(Mr Garsden) I have always tried very hard to remain professional, but if you read the articles on the subject, you will find that there is a very fine dividing line between remaining professional and becoming emotionally involved enough to pursue these cases to conclusion because in the course of the last eight years I have seen many examples amongst my totally dedicated team of people who have fallen victim to the emotional effect that this sort of work has on the professional. I have managed to survive, I suspect, because I have a very strong family background and upbringing, but many others have not. I know of professionals who have suffered nervous breakdowns over being exposed to this type of work and being triggered into memories of experiences previously when they were young. One particular example is of a solicitor who is a survivor from abuse in care, but just like the subject matter, it attracts professionals who are dedicated in this way. I pride myself on my professionalism and I think it is very important, I lecture on the subject, I think it is very important to remain professional and I will do my best to remain professional and objective to this Committee.

  336. The Association of Child Abuse Lawyers which you set up in 1996, was it?
  (Mr Garsden) In about 1997-98.

  337. How many members does this Association have?
  (Mr Garsden) The membership fluctuates, but currently I think there are between 60 and 80 members nationwide. There tends to be a discrepancy between some solicitors who do an awful lot of this type of work and other solicitors who do very little. One of the main reasons we set it up was because we thought it was very important that the survivor of abuse had a sympathetic, but, more accurately, an empathetic hearing and we found that potential claimants were going to lawyers with no training and experience of the way to deal with a survivor, the way to deal with recovered memory, the way to fend off the emotional onslaught which hits you when this client comes into the office. Grown men break down in tears, people vomit, people descend into drink and drugs, people fail appointments because the experience of coming to see us is a triggering experience, just as the criminal process is a triggering process. We have developed a code of practice which I have brought with me which ensures that we give a quality service to any survivor of abuse and that is very, very important to us.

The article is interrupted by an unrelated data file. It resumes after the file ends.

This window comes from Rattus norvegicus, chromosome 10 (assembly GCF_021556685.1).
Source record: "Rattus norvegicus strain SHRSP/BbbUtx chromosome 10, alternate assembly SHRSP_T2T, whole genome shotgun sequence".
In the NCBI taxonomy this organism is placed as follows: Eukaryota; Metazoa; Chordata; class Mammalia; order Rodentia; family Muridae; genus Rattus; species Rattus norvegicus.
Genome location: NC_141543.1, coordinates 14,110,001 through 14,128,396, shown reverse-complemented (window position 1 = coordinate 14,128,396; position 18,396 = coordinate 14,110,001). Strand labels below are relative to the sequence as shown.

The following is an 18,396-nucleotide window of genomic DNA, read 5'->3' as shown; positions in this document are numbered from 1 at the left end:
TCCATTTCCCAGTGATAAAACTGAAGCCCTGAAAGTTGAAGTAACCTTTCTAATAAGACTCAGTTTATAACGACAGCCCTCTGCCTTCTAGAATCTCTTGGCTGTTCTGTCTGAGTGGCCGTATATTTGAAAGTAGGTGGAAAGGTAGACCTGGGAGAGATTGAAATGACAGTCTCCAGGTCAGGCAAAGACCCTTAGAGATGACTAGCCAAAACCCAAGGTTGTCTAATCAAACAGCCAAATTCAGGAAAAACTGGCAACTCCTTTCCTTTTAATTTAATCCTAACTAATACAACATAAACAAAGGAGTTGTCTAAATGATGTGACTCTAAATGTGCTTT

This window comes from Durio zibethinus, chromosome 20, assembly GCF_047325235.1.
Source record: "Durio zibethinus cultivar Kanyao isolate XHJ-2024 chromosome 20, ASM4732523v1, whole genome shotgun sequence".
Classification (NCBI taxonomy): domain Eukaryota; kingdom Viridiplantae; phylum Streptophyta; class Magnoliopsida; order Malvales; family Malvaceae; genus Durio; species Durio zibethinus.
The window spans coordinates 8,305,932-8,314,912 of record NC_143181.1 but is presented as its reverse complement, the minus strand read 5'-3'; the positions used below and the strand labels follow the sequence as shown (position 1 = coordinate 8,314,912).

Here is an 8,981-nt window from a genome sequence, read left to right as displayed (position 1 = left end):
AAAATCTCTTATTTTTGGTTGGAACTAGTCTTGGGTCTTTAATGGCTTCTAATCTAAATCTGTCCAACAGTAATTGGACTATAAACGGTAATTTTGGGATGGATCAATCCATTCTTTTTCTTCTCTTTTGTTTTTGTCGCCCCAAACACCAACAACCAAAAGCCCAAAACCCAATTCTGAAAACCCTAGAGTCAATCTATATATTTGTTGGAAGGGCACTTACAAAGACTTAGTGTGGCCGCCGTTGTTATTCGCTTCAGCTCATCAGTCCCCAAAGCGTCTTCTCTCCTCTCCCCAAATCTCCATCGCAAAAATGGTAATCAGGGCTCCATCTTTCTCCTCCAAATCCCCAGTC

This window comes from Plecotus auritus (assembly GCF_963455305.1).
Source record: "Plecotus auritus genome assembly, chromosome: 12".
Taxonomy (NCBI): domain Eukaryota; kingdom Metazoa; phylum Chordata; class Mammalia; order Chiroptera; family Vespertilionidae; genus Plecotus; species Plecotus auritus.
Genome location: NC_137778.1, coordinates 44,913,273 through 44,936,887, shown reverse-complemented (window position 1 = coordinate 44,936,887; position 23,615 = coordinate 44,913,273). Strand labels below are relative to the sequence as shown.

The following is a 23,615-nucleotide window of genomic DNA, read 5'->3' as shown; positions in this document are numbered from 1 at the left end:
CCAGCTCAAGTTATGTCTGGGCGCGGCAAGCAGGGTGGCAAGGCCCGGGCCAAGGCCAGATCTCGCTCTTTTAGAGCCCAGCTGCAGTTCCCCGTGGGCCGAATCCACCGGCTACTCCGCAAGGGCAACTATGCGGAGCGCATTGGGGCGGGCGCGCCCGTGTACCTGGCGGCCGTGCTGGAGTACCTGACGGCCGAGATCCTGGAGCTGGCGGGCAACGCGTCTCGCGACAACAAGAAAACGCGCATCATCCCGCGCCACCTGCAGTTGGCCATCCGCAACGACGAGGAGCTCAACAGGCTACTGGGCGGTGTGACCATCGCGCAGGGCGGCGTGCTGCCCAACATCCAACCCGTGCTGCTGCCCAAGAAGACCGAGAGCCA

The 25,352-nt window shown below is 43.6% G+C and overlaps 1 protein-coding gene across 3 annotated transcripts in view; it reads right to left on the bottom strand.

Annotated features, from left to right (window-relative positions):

338. Would you call it a professional body, a support network or what?
  (Mr Garsden) It is a professional body akin to the Association of Personal Injury Lawyers which Frances leads, like the Association of Family Lawyers, the Solicitors' Family Law Association and it is recognised in exactly the same way.

  339. How is it funded?
  (Mr Garsden) Through membership fees and very badly is the honest truth. We would dearly like more funding. We have a chairperson who has run the telephone line five days a week and that has now been cut down to two days a week simply because we do not have enough funds. The truth is that there are not many solicitors dealing with this type of work and a membership of 80 does not sustain the running of an office. We often get calls from survivors who are disappointed because of the way their prosecution has gone or they want some advice and they want to be directed to a lawyer who cares, calls from all over the world, not only from England and Wales, and we have to satisfy that need. We also provide professional training for lawyers and others on how to deal with this difficult type of work, and three of our members have recently written a textbook on the law in relation to it, so we are a nationally and internationally recognised, highly professional organisation.

  Chairman: Do you want to ask the same questions of Ms Swaine?

  Mr Singh: I am happy with the answer.